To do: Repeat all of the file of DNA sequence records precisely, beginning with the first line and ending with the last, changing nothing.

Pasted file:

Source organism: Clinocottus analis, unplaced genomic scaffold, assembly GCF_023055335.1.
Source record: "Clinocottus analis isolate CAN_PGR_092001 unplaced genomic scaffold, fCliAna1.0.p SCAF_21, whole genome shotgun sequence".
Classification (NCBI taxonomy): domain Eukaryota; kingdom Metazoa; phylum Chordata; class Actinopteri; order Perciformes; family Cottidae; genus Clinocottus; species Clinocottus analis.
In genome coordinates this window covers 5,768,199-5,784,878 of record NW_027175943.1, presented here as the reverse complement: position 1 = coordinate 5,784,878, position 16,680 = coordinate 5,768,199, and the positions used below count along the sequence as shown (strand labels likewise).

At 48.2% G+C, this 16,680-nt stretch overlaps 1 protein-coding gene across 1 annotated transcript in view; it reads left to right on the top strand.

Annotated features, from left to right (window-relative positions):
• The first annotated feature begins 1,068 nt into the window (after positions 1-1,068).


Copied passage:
Source organism: Clinocottus analis, unplaced genomic scaffold, assembly GCF_023055335.1.
Source record: "Clinocottus analis isolate CAN_PGR_092001 unplaced genomic scaffold, fCliAna1.0.p SCAF_21, whole genome shotgun sequence".
Classification (NCBI taxonomy): domain Eukaryota; kingdom Metazoa; phylum Chordata; class Actinopteri; order Perciformes; family Cottidae; genus Clinocottus; species Clinocottus analis.
In genome coordinates this window covers 5,768,199-5,784,878 of record NW_027175943.1, presented here as the reverse complement: position 1 = coordinate 5,784,878, position 16,680 = coordinate 5,768,199, and the positions used below count along the sequence as shown (strand labels likewise).

At 48.2% G+C, this 16,680-nt stretch overlaps 1 protein-coding gene across 1 annotated transcript in view; it reads left to right on the top strand.

Annotated features, from left to right (window-relative positions):
• The first annotated feature begins 1,068 nt into the window (after positions 1-1,068).